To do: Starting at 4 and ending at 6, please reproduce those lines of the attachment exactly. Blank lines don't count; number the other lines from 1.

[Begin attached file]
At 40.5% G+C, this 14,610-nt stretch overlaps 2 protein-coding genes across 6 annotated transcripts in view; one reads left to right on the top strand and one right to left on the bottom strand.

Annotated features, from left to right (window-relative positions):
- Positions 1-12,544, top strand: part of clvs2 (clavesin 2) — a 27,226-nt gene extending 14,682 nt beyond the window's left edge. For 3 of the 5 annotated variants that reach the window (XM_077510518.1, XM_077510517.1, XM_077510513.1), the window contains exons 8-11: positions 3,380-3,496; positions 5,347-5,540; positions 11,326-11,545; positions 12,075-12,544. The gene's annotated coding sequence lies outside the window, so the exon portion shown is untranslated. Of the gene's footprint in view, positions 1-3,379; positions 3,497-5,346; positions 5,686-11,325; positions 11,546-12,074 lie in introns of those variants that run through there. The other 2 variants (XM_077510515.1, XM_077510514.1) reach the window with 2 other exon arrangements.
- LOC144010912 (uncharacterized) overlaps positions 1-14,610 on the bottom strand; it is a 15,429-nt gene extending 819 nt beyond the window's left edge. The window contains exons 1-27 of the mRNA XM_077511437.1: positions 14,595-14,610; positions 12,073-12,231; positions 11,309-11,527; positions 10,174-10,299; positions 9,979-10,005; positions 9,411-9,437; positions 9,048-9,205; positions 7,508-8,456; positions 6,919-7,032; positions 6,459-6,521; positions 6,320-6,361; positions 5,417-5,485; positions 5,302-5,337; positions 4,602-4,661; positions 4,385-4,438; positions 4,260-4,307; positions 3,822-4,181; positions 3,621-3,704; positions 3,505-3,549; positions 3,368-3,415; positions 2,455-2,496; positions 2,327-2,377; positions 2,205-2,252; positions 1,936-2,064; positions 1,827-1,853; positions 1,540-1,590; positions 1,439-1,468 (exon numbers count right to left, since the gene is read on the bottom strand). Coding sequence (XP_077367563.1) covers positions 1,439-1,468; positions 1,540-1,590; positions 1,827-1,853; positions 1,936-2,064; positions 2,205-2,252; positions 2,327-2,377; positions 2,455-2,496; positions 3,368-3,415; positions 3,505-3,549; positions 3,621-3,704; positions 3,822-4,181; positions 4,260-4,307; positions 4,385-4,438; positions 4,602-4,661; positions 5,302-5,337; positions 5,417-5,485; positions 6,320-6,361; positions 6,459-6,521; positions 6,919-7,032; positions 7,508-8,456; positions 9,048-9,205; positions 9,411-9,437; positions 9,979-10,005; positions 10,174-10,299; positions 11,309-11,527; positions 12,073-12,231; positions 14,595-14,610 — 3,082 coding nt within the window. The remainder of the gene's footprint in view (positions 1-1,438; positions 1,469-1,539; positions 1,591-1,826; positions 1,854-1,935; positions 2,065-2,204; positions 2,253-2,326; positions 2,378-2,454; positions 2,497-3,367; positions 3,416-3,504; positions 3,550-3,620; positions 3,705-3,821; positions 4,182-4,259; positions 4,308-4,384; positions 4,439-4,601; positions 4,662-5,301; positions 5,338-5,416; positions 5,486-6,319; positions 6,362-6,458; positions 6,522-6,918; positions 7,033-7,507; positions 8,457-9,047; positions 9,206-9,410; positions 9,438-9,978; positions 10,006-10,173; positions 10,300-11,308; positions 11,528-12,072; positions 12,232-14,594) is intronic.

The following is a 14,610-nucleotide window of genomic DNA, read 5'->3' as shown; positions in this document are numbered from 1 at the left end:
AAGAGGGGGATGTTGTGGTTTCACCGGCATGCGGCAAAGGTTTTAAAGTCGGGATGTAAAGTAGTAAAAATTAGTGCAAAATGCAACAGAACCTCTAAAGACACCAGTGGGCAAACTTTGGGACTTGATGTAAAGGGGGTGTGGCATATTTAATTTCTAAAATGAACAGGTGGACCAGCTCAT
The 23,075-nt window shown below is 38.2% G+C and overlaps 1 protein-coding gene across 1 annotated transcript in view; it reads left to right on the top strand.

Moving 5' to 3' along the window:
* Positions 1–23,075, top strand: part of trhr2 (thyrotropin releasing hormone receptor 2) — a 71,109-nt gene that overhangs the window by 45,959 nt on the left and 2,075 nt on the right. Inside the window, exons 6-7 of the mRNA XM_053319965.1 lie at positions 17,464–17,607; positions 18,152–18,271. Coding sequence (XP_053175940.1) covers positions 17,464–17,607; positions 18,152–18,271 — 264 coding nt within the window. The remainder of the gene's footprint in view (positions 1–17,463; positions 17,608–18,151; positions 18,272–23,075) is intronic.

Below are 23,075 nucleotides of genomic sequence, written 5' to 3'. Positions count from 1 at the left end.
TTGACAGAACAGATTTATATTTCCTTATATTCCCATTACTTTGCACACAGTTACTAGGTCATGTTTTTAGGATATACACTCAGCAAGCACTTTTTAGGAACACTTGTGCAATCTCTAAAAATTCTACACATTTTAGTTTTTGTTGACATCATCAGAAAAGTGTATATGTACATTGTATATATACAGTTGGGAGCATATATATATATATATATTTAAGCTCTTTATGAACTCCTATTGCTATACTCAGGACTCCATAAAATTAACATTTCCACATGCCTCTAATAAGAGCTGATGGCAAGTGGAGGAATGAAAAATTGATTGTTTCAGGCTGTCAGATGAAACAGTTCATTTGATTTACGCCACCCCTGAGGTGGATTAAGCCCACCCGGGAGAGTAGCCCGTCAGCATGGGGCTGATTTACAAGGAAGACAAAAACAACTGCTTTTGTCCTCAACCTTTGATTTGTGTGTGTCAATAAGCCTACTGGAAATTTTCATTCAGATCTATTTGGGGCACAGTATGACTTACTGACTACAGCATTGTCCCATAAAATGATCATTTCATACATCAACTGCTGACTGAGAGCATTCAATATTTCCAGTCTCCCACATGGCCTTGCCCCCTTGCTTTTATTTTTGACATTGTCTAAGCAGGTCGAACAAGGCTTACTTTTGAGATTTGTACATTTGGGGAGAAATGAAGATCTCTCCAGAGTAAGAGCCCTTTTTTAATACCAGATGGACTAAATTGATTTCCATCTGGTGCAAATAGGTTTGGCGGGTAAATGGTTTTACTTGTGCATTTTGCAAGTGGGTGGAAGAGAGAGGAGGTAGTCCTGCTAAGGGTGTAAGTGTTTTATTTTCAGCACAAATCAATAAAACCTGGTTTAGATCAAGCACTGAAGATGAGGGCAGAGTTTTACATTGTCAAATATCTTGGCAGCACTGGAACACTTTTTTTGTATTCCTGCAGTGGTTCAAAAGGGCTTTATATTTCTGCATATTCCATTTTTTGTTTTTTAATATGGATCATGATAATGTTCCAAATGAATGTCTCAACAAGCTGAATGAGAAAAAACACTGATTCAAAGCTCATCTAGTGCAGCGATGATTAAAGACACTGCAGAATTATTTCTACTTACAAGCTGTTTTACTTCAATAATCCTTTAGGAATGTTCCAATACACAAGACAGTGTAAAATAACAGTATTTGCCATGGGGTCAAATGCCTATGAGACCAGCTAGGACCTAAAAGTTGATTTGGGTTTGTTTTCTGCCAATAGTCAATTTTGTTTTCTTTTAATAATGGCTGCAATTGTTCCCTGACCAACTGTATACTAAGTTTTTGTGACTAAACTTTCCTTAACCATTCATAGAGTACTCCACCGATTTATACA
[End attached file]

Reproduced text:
- LOC144010912 (uncharacterized) overlaps positions 1-14,610 on the bottom strand; it is a 15,429-nt gene extending 819 nt beyond the window's left edge. The window contains exons 1-27 of the mRNA XM_077511437.1: positions 14,595-14,610; positions 12,073-12,231; positions 11,309-11,527; positions 10,174-10,299; positions 9,979-10,005; positions 9,411-9,437; positions 9,048-9,205; positions 7,508-8,456; positions 6,919-7,032; positions 6,459-6,521; positions 6,320-6,361; positions 5,417-5,485; positions 5,302-5,337; positions 4,602-4,661; positions 4,385-4,438; positions 4,260-4,307; positions 3,822-4,181; positions 3,621-3,704; positions 3,505-3,549; positions 3,368-3,415; positions 2,455-2,496; positions 2,327-2,377; positions 2,205-2,252; positions 1,936-2,064; positions 1,827-1,853; positions 1,540-1,590; positions 1,439-1,468 (exon numbers count right to left, since the gene is read on the bottom strand). Coding sequence (XP_077367563.1) covers positions 1,439-1,468; positions 1,540-1,590; positions 1,827-1,853; positions 1,936-2,064; positions 2,205-2,252; positions 2,327-2,377; positions 2,455-2,496; positions 3,368-3,415; positions 3,505-3,549; positions 3,621-3,704; positions 3,822-4,181; positions 4,260-4,307; positions 4,385-4,438; positions 4,602-4,661; positions 5,302-5,337; positions 5,417-5,485; positions 6,320-6,361; positions 6,459-6,521; positions 6,919-7,032; positions 7,508-8,456; positions 9,048-9,205; positions 9,411-9,437; positions 9,979-10,005; positions 10,174-10,299; positions 11,309-11,527; positions 12,073-12,231; positions 14,595-14,610 — 3,082 coding nt within the window. The remainder of the gene's footprint in view (positions 1-1,438; positions 1,469-1,539; positions 1,591-1,826; positions 1,854-1,935; positions 2,065-2,204; positions 2,253-2,326; positions 2,378-2,454; positions 2,497-3,367; positions 3,416-3,504; positions 3,550-3,620; positions 3,705-3,821; positions 4,182-4,259; positions 4,308-4,384; positions 4,439-4,601; positions 4,662-5,301; positions 5,338-5,416; positions 5,486-6,319; positions 6,362-6,458; positions 6,522-6,918; positions 7,033-7,507; positions 8,457-9,047; positions 9,206-9,410; positions 9,438-9,978; positions 10,006-10,173; positions 10,300-11,308; positions 11,528-12,072; positions 12,232-14,594) is intronic.

The following is a 14,610-nucleotide window of genomic DNA, read 5'->3' as shown; positions in this document are numbered from 1 at the left end:
AAGAGGGGGATGTTGTGGTTTCACCGGCATGCGGCAAAGGTTTTAAAGTCGGGATGTAAAGTAGTAAAAATTAGTGCAAAATGCAACAGAACCTCTAAAGACACCAGTGGGCAAACTTTGGGACTTGATGTAAAGGGGGTGTGGCATATTTAATTTCTAAAATGAACAGGTGGACCAGCTCAT